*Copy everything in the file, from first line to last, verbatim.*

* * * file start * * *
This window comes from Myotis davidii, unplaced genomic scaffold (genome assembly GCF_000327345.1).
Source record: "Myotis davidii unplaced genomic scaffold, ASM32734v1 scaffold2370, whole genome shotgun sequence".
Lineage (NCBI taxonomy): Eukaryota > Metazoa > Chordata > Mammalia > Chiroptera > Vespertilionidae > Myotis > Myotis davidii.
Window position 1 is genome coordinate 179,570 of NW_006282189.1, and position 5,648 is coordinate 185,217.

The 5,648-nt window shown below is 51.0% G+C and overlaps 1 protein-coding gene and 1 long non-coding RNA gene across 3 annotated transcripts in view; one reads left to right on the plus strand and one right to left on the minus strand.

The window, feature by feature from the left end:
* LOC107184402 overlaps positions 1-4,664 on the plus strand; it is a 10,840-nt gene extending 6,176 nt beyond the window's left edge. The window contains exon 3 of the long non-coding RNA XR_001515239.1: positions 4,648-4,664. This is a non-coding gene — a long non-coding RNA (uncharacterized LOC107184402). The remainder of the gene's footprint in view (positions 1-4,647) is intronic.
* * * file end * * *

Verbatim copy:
This window comes from Myotis davidii, unplaced genomic scaffold (genome assembly GCF_000327345.1).
Source record: "Myotis davidii unplaced genomic scaffold, ASM32734v1 scaffold2370, whole genome shotgun sequence".
Lineage (NCBI taxonomy): Eukaryota > Metazoa > Chordata > Mammalia > Chiroptera > Vespertilionidae > Myotis > Myotis davidii.
Window position 1 is genome coordinate 179,570 of NW_006282189.1, and position 5,648 is coordinate 185,217.

The 5,648-nt window shown below is 51.0% G+C and overlaps 1 protein-coding gene and 1 long non-coding RNA gene across 3 annotated transcripts in view; one reads left to right on the plus strand and one right to left on the minus strand.

The window, feature by feature from the left end:
* LOC107184402 overlaps positions 1-4,664 on the plus strand; it is a 10,840-nt gene extending 6,176 nt beyond the window's left edge. The window contains exon 3 of the long non-coding RNA XR_001515239.1: positions 4,648-4,664. This is a non-coding gene — a long non-coding RNA (uncharacterized LOC107184402). The remainder of the gene's footprint in view (positions 1-4,647) is intronic.